As I posted earlier, it seems that there are others that are also of the belief that the ability of the Camden Council to reject the proposal based on traffic concerns seemed all too convenient and a little too political.
Since the decision last night a huge wooden crucifix has been erected on the site and a passage from the Bible affixed to it that reads:
"David and Goliath. The battle is won. This is the King of Kings Land. Prayer is essential in this ongoing warfare. (Eph 6:18)."
Let me play Devil's Advocate here for a bit and raise a few questions.
Some of the interviews with local residents reflected that the happiness that they felt with the rejection of the development proposal had nothing to do with planning issues but an intense desire not to have Muslims in the community because they would build Mosques, ghetto-ize Camden, and make Camden a hot bed of fundamentalist Islamic activity.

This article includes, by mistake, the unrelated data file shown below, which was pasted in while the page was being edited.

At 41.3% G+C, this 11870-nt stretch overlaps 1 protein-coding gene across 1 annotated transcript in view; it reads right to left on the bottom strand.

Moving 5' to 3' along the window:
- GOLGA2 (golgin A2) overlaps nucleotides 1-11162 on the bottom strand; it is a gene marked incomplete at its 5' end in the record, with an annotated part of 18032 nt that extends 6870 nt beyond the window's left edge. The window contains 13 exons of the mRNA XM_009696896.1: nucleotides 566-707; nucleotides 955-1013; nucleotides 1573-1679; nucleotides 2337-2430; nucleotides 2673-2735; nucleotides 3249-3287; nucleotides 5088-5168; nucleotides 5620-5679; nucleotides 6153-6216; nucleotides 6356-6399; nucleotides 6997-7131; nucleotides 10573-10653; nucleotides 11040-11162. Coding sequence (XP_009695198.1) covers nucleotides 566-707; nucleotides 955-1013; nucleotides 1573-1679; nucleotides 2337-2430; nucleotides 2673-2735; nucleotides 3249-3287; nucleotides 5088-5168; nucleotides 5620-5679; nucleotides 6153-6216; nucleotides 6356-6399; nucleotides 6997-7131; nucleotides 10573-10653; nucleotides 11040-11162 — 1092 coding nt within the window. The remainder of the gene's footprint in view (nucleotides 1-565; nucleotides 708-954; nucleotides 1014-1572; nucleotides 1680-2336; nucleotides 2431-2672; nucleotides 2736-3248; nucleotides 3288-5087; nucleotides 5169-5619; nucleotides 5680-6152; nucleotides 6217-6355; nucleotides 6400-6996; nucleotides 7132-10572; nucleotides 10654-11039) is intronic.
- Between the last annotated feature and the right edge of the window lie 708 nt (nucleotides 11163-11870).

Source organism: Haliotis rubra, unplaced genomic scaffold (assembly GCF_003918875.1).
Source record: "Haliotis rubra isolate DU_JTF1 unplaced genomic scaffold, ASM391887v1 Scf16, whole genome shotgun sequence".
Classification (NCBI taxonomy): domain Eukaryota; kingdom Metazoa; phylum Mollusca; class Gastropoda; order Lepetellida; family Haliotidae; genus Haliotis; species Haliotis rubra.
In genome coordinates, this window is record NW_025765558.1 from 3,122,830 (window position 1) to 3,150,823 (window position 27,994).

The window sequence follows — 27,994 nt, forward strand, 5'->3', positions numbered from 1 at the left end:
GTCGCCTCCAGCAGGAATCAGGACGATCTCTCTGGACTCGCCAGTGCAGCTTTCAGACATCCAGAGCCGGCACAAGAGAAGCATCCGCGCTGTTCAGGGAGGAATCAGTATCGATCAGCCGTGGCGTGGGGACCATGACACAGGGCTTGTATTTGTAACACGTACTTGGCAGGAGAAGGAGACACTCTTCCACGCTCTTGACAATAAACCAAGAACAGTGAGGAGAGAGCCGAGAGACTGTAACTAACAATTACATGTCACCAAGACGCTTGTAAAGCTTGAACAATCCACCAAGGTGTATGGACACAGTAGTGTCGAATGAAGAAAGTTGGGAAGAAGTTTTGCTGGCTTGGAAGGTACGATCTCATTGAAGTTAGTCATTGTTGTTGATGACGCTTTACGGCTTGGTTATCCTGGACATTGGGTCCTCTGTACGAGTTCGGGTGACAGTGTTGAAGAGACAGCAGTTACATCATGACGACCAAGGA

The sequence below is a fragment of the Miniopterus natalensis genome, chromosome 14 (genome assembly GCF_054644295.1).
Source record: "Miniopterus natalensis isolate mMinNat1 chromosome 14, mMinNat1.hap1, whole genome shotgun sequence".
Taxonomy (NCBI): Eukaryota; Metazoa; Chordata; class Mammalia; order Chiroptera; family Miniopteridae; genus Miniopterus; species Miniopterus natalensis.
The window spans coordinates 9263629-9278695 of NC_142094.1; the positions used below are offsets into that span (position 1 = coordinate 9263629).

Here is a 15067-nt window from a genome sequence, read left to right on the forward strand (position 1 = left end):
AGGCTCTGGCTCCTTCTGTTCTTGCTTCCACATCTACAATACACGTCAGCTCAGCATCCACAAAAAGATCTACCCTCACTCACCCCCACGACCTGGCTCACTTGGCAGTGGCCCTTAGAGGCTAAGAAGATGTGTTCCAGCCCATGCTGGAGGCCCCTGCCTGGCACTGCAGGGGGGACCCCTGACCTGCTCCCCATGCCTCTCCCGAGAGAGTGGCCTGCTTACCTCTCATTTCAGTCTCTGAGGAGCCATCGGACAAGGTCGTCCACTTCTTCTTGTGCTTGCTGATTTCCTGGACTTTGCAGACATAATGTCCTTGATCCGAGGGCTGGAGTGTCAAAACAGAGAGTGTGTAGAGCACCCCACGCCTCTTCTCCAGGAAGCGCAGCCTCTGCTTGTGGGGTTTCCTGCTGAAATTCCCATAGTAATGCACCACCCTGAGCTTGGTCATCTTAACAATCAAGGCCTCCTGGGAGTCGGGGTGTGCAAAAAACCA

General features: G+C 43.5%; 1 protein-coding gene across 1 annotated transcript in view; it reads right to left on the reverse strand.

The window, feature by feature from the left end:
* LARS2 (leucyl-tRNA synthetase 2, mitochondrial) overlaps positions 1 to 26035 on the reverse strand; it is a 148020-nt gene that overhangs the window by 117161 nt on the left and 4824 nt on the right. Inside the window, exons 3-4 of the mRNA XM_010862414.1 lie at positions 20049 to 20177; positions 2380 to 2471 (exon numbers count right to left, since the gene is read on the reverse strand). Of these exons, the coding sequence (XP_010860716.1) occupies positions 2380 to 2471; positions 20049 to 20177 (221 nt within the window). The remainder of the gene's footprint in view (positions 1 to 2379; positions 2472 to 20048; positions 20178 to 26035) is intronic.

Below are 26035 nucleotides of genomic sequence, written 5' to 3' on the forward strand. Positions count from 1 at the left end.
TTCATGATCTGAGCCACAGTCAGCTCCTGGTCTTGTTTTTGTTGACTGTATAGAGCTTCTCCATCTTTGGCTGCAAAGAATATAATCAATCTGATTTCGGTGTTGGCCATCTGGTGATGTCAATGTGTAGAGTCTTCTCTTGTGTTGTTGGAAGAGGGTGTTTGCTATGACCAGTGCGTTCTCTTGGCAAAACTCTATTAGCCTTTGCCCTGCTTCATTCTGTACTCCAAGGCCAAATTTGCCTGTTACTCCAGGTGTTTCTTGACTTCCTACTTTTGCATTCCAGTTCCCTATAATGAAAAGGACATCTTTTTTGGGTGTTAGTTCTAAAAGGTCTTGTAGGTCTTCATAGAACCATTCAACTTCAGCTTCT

1. Is Australia truly a multicultural nation or is that just lip service to an ideal?
2. Isn't it true that racism is alive and well in Australian small towns with limited numbers of migrants?
3. Would this planning / development proposal been rejected if the school was to be an Anglican, Catholic, Protestant, or Jewish school?
4. Isn't it true that schools have always been built in rural areas and usually on farm land converted for that purpose?
There are probably a thousand other questions I could ask but these four will suffice for now.
I am certain that the Quranic Society will appeal this decision to the Land and Environment Court and I think they have a good chance of winning. It seems the objections on which the Council based its decision play more to political expediency than good development sense.
There is also a history in the sense that the last time a similar case came before the Court where a development application was rejected by the Baulkham Hills Council for an Islamic Prayer Hall for reasons that it did not fit the community profile, the Council decision was overturned by the Court. The prayer hall has been built!
For Australia to really move forward and become a leader in community relations we have to escape this culture of fear and religious intolerance.